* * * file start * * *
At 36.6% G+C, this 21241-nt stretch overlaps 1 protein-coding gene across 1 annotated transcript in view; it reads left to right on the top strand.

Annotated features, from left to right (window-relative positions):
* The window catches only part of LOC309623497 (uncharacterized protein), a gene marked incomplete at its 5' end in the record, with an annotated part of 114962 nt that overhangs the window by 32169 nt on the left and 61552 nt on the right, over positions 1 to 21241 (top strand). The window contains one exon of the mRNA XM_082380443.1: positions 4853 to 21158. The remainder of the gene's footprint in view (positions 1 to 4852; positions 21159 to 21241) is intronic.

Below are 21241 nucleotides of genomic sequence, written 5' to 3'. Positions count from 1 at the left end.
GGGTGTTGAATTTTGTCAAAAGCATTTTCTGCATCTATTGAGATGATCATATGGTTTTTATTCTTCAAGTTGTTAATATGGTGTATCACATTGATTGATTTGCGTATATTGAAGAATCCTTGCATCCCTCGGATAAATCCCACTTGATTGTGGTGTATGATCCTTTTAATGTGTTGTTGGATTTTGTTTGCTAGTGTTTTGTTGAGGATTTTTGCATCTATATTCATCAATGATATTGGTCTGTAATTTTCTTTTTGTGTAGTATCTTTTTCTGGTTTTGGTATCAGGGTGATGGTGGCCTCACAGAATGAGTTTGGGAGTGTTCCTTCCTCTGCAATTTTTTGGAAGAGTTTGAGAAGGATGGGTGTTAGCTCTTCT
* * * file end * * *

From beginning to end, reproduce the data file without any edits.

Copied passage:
At 36.6% G+C, this 21241-nt stretch overlaps 1 protein-coding gene across 1 annotated transcript in view; it reads left to right on the top strand.

Annotated features, from left to right (window-relative positions):
* The window catches only part of LOC309623497 (uncharacterized protein), a gene marked incomplete at its 5' end in the record, with an annotated part of 114962 nt that overhangs the window by 32169 nt on the left and 61552 nt on the right, over positions 1 to 21241 (top strand). The window contains one exon of the mRNA XM_082380443.1: positions 4853 to 21158. The remainder of the gene's footprint in view (positions 1 to 4852; positions 21159 to 21241) is intronic.

Below are 21241 nucleotides of genomic sequence, written 5' to 3'. Positions count from 1 at the left end.
GGGTGTTGAATTTTGTCAAAAGCATTTTCTGCATCTATTGAGATGATCATATGGTTTTTATTCTTCAAGTTGTTAATATGGTGTATCACATTGATTGATTTGCGTATATTGAAGAATCCTTGCATCCCTCGGATAAATCCCACTTGATTGTGGTGTATGATCCTTTTAATGTGTTGTTGGATTTTGTTTGCTAGTGTTTTGTTGAGGATTTTTGCATCTATATTCATCAATGATATTGGTCTGTAATTTTCTTTTTGTGTAGTATCTTTTTCTGGTTTTGGTATCAGGGTGATGGTGGCCTCACAGAATGAGTTTGGGAGTGTTCCTTCCTCTGCAATTTTTTGGAAGAGTTTGAGAAGGATGGGTGTTAGCTCTTCT